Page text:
'Duty-Defining Power' and the First Amendment's Civil Domain
William & Mary Law School
January 14, 2010
William & Mary Law School Research Paper No. 09-27
Columbia Law Review - Sidebar, Vol. 109, No. 116, 2009
In Rethinking Free Speech and Civil Liability, 109 Colum. L. Rev. 1650 (2009), Daniel Solove and Neil Richards seek to map coherent boundaries for the First Amendment’s vast civil domain. Currently, different rules apply to civil liability for speech depending on whether the liability arises in tort, contract, or property. Solove and Richards claim that these boundaries are unworkable, under-theorized, and in some cases destined to collide. They develop a framework for mapping the First Amendment’s civil domain that is based upon a distinction regarding the type of power the state exercises in various civil liability contexts. This brief response critically examines the choice and meaning of power, and the boundaries that a power-defining approach would draw.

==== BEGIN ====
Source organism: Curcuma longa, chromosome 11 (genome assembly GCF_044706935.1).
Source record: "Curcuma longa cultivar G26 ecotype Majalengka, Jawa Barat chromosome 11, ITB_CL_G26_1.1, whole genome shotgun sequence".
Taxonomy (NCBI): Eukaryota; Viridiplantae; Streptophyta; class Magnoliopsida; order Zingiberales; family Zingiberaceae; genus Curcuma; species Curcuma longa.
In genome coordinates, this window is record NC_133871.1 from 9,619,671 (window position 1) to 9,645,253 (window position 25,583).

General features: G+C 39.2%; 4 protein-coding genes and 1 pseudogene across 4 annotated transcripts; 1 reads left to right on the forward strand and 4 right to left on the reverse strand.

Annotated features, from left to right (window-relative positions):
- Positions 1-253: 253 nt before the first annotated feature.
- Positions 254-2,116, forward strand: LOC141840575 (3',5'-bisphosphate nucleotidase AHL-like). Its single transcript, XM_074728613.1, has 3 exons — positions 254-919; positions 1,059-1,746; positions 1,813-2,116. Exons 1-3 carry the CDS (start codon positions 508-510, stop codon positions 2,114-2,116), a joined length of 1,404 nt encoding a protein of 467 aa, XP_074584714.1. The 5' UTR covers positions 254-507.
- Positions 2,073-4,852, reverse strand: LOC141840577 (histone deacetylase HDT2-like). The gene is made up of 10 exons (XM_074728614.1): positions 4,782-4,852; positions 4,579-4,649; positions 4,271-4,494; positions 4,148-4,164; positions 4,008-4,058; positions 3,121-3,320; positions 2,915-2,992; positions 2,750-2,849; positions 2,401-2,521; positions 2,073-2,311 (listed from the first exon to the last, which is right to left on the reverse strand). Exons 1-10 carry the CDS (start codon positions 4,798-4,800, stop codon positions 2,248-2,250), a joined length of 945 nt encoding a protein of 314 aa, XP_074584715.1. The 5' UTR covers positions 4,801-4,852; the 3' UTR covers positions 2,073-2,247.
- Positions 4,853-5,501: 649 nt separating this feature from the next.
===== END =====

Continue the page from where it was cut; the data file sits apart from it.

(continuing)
Number of Pages in PDF File: 11
Keywords: civil liability, freedom of speechAccepted Paper Series
Date posted: January 16, 2010
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